Air BnB, apartment, Marais, Paris

The living area of our lovely apartment in the Marais (photo taken from the property’s AirBnB page).

Markets, Marais, Paris, oysters, olives, cheese, saucisson, coffee, cocoa,

Our spacious apartment in the Marais with amazing markets and vibrant produce a short walk away. Coffee and cocoa; a rainbow palette of olives, cheese and saucisson; and fresh oysters and mussels

Markets, Marais, Paris, bread, flowers, vegetables, seafood

Wandering around the Marais and more market produce – flowers, vegetables, bread and fresh seafood

We couldn’t resist buying some of the delicious produce to create a very satisfying market brunch and enjoyed it with our balcony windows open and overlooking the bustling street below.

Marais, Paris, market produce, cheese, bread, olives, figs, oysters, tomatoes

A simple spread of fresh market produce – the most amazing, flavourful tomatoes; fresh plump oysters; sweet figs; ripe cheese, olives and warm, fresh bread.

wild mushrooms, chanterelles, porcini, black trumpets, hedgehog mushrooms, fungi,

The most exciting thing about autumn in Paris – wild mushrooms galore! Crate upon crate of fresh chanterelles, porcini, hedgehog mushrooms and black trumpets

And you know what little treasure I also found in the markets? Mushrooms! Crate upon crate of fresh wild mushrooms from all over France – cepes (as they’re known in French or porcini mushrooms in Italian), black trumpets, chanterelles and hedgehog mushrooms. It sparked off a fevered frenzy inside me and it was all the impetus I needed to drag the Co-pilot on long mushroom hunts through the forests of France – and yes, we found some real beauties. More mushrooming foraging madness coming soon.



9 rue Vertbois, 75003 Paris

Tel: +33 1 42 72 03 60; email:

Open for lunch Tues – Sat noon – 3pm; dinner Tues – Sun 7:30pm – 10:30pm. Closed Mondays

Nearest Metro stops: Arts et Métiers, République & Temple 

Le Baratin:

3 rue Jouye-Rouve 75020 Paris

Tel: +33 1 43 49 39 70

Open for lunch Tues – Fri 12:15pm – 2pm; dinner Tues – Fri 7:30pm – 11pm and Sat 7:30 – 11pm. Closed Sundays and Mondays.

Nearest Metro stops: Jourdain, Pyrénées & Belleville

Bistrot Paul Bert:

18 rue Paul-Bert Paris 75011 Paris

Tel : +33 1 43 72 24 01

Open for lunch Tues – Sat noon – 2pm; dinner Tues – Sat 7:30pm – 11pm. Closed Sundays and Mondays and August.

Nearest Metro stops: Faidherbe – Chaligny, Rue des Boulets & Charonne


101 rue Vieille-du-Temple 75003 Paris

Tel: +33 1 42 74 44 32

Open Mon – Fri lunch from noon – 2pm and dinner 8pm – 11pm; Sat lunch from noon – 5pm and dinner from 8pm – 11:30pm; Sunday lunch from noon – 5pm and dinner from 8pm – 10:30pm; public holidays lunch from noon – 3pm and dinner from 8pm – 10:30pm

Nearest Metro stops: Rambuteau, Saint-Sébastien-Froissart & Chemin Vert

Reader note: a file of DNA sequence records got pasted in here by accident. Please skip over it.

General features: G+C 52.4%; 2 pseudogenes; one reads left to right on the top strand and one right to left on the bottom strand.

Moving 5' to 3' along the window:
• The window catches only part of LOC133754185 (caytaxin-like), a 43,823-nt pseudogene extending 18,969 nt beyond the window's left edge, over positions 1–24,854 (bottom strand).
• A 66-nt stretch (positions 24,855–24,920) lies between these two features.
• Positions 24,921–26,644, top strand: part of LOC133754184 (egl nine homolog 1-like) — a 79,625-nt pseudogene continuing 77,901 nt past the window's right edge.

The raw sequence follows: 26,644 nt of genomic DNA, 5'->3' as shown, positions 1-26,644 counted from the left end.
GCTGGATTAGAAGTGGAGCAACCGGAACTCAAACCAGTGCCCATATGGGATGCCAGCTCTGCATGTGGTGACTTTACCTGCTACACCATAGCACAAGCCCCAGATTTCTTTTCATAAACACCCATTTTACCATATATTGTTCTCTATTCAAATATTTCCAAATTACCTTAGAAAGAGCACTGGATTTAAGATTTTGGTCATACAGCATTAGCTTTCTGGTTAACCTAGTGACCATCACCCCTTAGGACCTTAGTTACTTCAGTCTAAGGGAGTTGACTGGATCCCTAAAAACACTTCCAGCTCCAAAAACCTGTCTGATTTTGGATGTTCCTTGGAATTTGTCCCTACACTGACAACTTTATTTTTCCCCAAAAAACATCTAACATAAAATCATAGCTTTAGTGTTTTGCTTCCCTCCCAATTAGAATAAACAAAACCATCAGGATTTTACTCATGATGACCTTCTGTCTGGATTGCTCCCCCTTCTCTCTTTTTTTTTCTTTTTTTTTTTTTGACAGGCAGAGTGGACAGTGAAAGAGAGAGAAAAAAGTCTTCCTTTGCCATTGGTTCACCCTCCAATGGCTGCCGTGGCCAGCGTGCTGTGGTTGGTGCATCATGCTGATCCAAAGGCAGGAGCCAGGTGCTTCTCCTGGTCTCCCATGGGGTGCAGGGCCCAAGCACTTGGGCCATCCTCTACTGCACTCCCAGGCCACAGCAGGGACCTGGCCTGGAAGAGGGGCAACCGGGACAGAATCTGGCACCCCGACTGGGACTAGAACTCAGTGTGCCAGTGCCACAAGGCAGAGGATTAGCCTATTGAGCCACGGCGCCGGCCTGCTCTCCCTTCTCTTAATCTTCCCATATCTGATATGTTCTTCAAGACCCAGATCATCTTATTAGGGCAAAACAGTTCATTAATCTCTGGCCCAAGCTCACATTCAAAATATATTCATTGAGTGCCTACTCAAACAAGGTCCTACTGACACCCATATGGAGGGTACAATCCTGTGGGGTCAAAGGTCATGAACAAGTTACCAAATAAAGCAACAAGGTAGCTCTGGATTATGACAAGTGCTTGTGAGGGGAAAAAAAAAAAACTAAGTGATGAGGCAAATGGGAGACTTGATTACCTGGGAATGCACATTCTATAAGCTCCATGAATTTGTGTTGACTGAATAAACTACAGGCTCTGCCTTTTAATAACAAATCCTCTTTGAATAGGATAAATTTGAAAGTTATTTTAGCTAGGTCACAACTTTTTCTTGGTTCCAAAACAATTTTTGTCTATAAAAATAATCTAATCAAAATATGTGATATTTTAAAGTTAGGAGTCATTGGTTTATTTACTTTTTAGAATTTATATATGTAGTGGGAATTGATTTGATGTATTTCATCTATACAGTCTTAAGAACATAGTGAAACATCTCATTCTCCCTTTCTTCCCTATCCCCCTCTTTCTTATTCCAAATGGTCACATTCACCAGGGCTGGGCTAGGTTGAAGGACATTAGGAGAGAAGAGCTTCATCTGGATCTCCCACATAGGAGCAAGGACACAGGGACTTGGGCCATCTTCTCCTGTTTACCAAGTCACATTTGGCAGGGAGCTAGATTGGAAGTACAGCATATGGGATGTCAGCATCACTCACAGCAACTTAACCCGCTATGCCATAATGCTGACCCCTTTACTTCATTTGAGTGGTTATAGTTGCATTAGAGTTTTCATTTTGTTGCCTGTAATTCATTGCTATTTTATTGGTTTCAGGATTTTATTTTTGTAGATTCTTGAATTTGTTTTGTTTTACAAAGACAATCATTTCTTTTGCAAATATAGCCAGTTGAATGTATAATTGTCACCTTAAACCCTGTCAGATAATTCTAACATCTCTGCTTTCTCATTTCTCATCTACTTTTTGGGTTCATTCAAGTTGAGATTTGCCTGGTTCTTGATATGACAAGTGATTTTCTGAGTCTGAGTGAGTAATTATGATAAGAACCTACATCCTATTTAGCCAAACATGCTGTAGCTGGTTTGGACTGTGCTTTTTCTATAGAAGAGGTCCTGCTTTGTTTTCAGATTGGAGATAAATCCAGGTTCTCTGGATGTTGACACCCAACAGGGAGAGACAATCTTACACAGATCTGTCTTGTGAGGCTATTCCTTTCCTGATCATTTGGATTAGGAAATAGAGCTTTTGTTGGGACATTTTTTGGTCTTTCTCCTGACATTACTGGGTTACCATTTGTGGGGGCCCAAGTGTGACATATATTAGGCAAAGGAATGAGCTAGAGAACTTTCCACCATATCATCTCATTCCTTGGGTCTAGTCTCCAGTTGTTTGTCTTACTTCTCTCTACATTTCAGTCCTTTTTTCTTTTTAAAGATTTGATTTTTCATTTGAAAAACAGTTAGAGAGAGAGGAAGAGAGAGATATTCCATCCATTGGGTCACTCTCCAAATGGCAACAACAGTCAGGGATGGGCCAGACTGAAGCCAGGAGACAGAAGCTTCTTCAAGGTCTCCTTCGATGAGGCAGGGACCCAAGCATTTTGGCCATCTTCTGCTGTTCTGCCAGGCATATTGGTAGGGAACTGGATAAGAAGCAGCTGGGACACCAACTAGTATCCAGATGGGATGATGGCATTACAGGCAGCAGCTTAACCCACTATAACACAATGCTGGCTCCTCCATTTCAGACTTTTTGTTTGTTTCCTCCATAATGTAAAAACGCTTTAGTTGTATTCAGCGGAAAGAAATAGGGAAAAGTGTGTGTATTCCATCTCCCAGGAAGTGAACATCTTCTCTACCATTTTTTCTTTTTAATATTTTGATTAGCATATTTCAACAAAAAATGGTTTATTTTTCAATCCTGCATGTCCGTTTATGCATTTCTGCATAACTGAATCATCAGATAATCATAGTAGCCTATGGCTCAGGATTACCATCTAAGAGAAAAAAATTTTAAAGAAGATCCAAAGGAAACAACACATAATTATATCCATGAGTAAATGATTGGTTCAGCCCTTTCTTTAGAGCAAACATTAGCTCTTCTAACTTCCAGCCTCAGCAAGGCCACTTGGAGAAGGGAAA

Au Passage:

1 bis, passage Saint-Sébastien 75011 Paris

Tel: +33 1 43 55 07 52

Open for lunch Mon – Fri noon – 2pm; dinner Mon – Sat 8pm – 10:30pm. Closed Sundays

Nearest Metro stops: Filles du Calvaire, Oberkampf, Richard Lenoir & Saint-Sébastien-Froissart

Chez Casimir:

6 rue de Belzunce 75010 Paris

Tel: +33 1 48 78 28 80

Open for lunch Mon-Tue 11:45pm – 2.30pm and dinner from 6:45pm – 10.30pm; Wed – Fri noon – 10.30pm; Sat – Sun 10am – 7pm

Nearest Metro stop: Gare du Nord, Poissonnière & Barbès – Rochechouart


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{ 8 comments… read them below or add one }

1 Rosie June 4, 2013 at 8:40 am

What a beautiful looking blog post. I started reading it but gave up cos today is a fast day and reading about all this wonderful food is NOT a good idea. I love your life. You eat huge amounts of really really tasty food and you are both reed thin. Enjoy!! XXX

2 Sophia June 4, 2013 at 11:07 am

Yihihi! So excited to try some of these when I’m in Paris!

3 Richard Elliot June 4, 2013 at 9:40 pm

Wow those look like some fantastic value meals. Travelling on the mighty AUD must have made them a steal!

You are making me want to jump on a train a get to Paris quick smart.
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4 Reemski June 4, 2013 at 9:58 pm

So excited to read this Trina! Making me SO excited about my trip in December, with hopes I can take the little person to some of these places and enjoy tasty lunches!

5 Gaby June 5, 2013 at 9:04 am

I’m bookmarking this post for whenever I get the chance to visit Paris. Good one!
Gaby recently posted..Recipe: Slow-cooked apple BBQ pork with Brussel sprouts and fennelMy Profile

6 Forager October 9, 2013 at 9:33 pm

Hey Rosie – We certainly don’t always eat as well as we did in Paris. I reminisce on our meals and market forays there very fondly – but no doubt Phi & Liv have plenty more finds to add to the list now!

Hey Sophia – You’ll have to give us tips on the newest best value bistros in Paris now!

Hey Richard – You bet! Not as good as when we were 1:1 with the USD, but we certainly weren’t complaining!

Hey Reemski – Oh Christmas in Europe will be excellent – a proper white Christmas! Hope your little one enjoys it and allows you to as well!

Hey Gaby – I’m sure there will be even more amazing places to try whenever you end up going. Let’s face it – you can’t really go wrong when you’re in Paris!

7 Chantelle October 10, 2014 at 10:25 pm

I probably shouldn’t have come looking at articles like this just before lunchtime! What a beautiful and mouth-watering selection of photos you have here. I have to admit that creme caramel looks *amazing* right now 😉
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8 Personal Trainer Lady Putney November 27, 2014 at 12:14 am

I’m drooling just looking at these! What an amazing selection of food!